Duchenne Muscular Dystrophy is a progressive and devastating muscle disorder. Typically those diagnosed lose their ability to walk when they are between 9 and 14 years old, and need respiratory support during their teen years. Most typically survive only into their late teens.
Parent Project Muscular Dystrophy (PPMD), a parent founded non-profit organization, is investing in research & education that directly influence the well-being of those diagnosed. 86% of the funds received by this organization go to research and education.
As “The Friar” grew in number, expanded beyond the high school group and got a little less rowdy, a decision was made to start giving back to the community. In 1995, the golf tournament began its legacy of supporting a wide range of charities including God’s Kitchen, Michigan Wheel Chair Sports Association and The Children’s Assessment Center, just to name a few.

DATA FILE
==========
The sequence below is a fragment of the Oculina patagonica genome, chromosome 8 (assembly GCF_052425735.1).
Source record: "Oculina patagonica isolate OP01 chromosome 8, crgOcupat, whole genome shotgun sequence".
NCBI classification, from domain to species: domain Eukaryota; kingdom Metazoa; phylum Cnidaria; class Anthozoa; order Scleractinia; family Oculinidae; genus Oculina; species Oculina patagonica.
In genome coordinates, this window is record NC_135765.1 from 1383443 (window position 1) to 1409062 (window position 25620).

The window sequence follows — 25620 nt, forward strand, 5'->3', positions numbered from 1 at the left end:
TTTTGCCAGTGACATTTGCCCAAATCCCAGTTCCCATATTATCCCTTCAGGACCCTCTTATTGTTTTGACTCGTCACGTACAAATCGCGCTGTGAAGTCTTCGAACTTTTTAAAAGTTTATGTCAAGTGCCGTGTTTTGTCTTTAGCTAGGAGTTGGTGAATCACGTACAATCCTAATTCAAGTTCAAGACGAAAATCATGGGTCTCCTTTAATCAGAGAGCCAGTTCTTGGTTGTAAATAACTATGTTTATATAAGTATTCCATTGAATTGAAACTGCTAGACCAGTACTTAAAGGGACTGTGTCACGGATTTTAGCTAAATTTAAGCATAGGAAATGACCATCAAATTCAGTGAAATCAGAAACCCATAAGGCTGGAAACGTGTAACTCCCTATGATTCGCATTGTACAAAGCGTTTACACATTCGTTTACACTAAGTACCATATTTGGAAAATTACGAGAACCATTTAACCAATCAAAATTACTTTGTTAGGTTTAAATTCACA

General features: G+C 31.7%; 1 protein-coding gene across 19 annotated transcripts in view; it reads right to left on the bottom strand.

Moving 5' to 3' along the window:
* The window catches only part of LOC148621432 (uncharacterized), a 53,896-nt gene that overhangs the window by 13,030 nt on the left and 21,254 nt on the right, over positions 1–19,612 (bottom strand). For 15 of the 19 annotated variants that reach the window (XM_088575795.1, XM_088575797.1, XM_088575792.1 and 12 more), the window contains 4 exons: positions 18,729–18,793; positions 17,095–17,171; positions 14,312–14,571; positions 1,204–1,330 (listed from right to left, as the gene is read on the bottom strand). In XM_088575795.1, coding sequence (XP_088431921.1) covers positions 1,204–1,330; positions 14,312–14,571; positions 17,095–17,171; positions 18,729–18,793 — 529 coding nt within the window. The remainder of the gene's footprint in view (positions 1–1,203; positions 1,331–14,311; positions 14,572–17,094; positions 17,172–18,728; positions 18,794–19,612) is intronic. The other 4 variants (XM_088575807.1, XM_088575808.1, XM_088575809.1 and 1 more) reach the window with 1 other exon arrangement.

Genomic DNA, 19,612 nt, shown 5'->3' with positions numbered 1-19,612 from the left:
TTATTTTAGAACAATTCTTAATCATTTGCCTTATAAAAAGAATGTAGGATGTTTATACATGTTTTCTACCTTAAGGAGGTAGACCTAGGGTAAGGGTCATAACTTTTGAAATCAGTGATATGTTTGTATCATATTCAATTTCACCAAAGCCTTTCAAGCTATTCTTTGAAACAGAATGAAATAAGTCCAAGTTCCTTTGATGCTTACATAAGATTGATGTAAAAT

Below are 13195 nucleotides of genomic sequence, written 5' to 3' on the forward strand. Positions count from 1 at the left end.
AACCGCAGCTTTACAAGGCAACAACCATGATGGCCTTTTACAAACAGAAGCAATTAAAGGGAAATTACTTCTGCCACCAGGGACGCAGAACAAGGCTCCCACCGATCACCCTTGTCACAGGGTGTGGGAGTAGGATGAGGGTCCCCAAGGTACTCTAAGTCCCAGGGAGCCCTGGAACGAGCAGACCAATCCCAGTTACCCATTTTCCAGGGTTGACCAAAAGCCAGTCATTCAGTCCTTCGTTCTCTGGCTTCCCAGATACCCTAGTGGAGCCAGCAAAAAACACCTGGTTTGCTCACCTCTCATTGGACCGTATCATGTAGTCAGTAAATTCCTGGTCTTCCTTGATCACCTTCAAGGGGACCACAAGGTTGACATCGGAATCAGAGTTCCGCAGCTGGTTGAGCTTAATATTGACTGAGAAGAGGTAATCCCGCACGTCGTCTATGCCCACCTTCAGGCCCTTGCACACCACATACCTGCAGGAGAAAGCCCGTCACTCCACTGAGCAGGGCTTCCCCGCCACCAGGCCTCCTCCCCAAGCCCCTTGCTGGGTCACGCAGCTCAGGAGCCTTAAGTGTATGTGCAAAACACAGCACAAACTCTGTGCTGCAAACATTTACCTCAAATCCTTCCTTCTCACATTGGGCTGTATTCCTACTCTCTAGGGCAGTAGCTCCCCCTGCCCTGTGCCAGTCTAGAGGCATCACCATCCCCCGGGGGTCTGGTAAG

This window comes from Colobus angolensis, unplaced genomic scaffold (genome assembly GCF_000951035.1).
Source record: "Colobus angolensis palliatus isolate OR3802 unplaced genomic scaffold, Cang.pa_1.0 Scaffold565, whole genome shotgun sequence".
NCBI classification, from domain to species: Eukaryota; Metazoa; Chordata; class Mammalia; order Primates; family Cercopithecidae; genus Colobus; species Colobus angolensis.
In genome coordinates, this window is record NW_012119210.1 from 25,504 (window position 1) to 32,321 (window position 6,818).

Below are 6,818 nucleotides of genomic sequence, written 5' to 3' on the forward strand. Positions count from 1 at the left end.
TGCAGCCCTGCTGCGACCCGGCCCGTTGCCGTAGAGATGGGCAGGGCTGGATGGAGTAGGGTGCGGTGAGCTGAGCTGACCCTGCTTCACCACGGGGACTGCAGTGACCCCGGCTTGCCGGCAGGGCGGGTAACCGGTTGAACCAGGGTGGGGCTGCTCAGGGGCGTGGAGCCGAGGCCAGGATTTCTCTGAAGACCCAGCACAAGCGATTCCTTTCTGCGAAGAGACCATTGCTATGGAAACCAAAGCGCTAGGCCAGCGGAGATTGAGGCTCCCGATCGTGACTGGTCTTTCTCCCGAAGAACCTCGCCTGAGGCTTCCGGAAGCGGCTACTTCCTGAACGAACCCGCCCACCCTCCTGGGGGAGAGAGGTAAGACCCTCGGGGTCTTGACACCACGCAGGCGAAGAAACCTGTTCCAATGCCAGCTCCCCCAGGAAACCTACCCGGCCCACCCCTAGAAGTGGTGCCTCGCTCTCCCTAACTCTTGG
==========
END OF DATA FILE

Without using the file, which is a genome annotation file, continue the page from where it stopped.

“The Friar” fundraising became more personal several years ago as Kevin and Kyle, the two sons of Mike and DeAnne Friar, and the brothers of sister Colleen, were diagnosed with Duchenne Muscular Dystrophy.
Learn more about Parent Project Muscular Dystrophy at their website.
Back in 1985, Mike Friar convinced a group of high school seniors to hit the links for a “formal” 2 man scramble golf tournament. For the most part, it consisted of a bunch of recent East Kentwood High School grads hacking around a golf course, half of them going shirtless in order to work on their tan. Because of the partnership with two high school friends, Morrie Fongers and Pat Martine, the “official” name of the tournament changed several times over the years from “Friar-Martine”, to “Friar-Fongers”, to “Friar-Martine-Fongers”, finally shortening to “FMF”. Regardless of the official name, it has always been known as “The Friar”.